The outlook is complicated by the fact that elections are due in early January 2024. Seventy-five-year-old Awami League Prime Minister Sheikh Hasina could face a tougher fight than before amid rising voter discontent over higher food and fuel costs. Violence in the streets could be on the cards. Ultimately, though, it’s a contest Sheikh Hasina’s expected to win given her drive to turn the country into a virtual one-party state – she and her allies won 288 seats of 300 seats in the last polls. She’s put her rival, Khaleda Zia, who leads the Bangladesh Nationalist Party, under intermittent house arrest, worn down the rest of the Opposition and cowed the media into submission.

Unprecedented US warning

The Americans, though, have just complicated the electoral battle by issuing an unprecedented warning that anyone found interfering with free and fair polls won’t be allowed entry into the US. What’s more, their families will also face the visa ban. The US warning, part of its “values-based foreign policy,” has caused a considerable consternation in Bangladesh with everyone from election officials, police officers and the Opposition included in its extraordinarily wide-ranging terms.

On Thursday, June 1, the government delivered its annual budget, announcing higher taxes and removal of subsidies to meet stiff IMF conditions but nothing to win over poorer voters whose lot was worsened by the pandemic. In fact, many observers accused the government of favouring the well-off over the poor. There’s a minimum tax of TK 2,000, for instance, even on people earning below the current tax threshold. Commented the Daily Star newspaper: The government “made changes to its tax credit rule on investment that benefited higher-income individuals and put more burden on low-income taxpayers.”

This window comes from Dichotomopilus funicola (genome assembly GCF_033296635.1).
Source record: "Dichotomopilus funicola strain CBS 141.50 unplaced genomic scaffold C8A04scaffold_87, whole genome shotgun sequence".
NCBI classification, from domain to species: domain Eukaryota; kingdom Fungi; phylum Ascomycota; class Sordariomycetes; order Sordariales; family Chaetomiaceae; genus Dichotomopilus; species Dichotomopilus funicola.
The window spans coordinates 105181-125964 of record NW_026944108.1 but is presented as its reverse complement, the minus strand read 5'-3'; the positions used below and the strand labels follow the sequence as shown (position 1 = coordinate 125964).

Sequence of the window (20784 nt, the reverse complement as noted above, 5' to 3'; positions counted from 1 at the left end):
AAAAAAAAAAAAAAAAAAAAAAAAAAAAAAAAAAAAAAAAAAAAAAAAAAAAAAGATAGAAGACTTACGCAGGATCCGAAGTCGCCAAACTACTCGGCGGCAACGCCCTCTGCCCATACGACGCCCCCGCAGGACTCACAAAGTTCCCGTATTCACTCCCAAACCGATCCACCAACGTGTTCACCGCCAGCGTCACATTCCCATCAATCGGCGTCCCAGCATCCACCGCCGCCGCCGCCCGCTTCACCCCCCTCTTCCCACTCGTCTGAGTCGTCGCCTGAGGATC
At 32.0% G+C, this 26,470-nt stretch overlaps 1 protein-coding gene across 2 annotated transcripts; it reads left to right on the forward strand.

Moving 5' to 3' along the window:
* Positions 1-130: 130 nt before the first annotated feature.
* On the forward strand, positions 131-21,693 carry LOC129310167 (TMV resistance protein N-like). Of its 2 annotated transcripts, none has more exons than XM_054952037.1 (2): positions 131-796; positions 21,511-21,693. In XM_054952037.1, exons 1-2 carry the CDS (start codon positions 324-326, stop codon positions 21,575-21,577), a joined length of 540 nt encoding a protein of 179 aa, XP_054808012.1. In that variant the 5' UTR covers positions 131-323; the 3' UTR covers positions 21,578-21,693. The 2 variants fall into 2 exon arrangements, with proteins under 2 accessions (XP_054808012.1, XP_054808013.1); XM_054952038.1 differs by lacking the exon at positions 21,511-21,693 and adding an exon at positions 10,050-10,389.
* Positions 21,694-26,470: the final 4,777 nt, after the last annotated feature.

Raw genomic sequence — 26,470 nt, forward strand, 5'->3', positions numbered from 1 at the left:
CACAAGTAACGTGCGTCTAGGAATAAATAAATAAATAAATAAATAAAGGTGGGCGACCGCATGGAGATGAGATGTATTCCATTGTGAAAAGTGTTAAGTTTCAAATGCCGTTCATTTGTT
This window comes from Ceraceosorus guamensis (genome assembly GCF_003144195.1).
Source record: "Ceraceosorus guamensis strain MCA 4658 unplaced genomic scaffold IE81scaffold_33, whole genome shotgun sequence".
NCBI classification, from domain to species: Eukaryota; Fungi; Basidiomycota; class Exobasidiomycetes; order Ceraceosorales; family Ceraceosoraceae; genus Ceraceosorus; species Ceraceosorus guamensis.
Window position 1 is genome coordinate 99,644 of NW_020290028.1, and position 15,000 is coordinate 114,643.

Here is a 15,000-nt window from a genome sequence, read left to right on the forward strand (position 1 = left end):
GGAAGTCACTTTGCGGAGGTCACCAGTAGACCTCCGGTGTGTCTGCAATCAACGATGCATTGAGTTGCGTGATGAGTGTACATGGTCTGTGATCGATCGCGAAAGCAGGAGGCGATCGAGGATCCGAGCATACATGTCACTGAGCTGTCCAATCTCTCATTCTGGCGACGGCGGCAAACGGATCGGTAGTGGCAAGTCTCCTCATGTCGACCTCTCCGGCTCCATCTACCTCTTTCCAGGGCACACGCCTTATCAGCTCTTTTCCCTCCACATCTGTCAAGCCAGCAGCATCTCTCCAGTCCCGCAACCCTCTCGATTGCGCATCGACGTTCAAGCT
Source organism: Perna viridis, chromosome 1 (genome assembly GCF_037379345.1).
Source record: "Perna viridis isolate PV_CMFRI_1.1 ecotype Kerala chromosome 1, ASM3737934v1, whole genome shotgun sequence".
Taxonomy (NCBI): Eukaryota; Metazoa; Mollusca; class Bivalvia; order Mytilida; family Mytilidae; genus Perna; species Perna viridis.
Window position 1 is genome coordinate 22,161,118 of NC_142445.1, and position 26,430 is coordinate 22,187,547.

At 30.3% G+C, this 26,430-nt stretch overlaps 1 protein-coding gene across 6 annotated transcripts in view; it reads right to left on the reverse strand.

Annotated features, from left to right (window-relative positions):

How did the positive picture of an economy, whose growth model was widely admired turn so negative so fast? In the recent past, Bangladesh’s autocratic prime minister, Sheikh Hasina, has been stumbling from one error to another – on interest rates, macroeconomic policy and by introducing unconventional exchange-rate policies.

Interest rates fixed for 12 months

Says Ahsan H. Mansur who heads the Dhaka-based Policy Research Institute: “The single biggest mistake was keeping interest rates fixed for 12 months despite higher inflation.”

That wasn’t all. Sheikh Hasina’s Awami League government had maintained a de-facto fixed exchange rate system but suddenly last September decided it would no longer support the taka and it allowed the currency to float. The result was extreme currency volatility so the government instructed the Bangladesh foreign exchange dealers to fix a rate that was widely flouted in the black market. Then, the government made the situation worse by introducing a different exchange rate for exports and imports.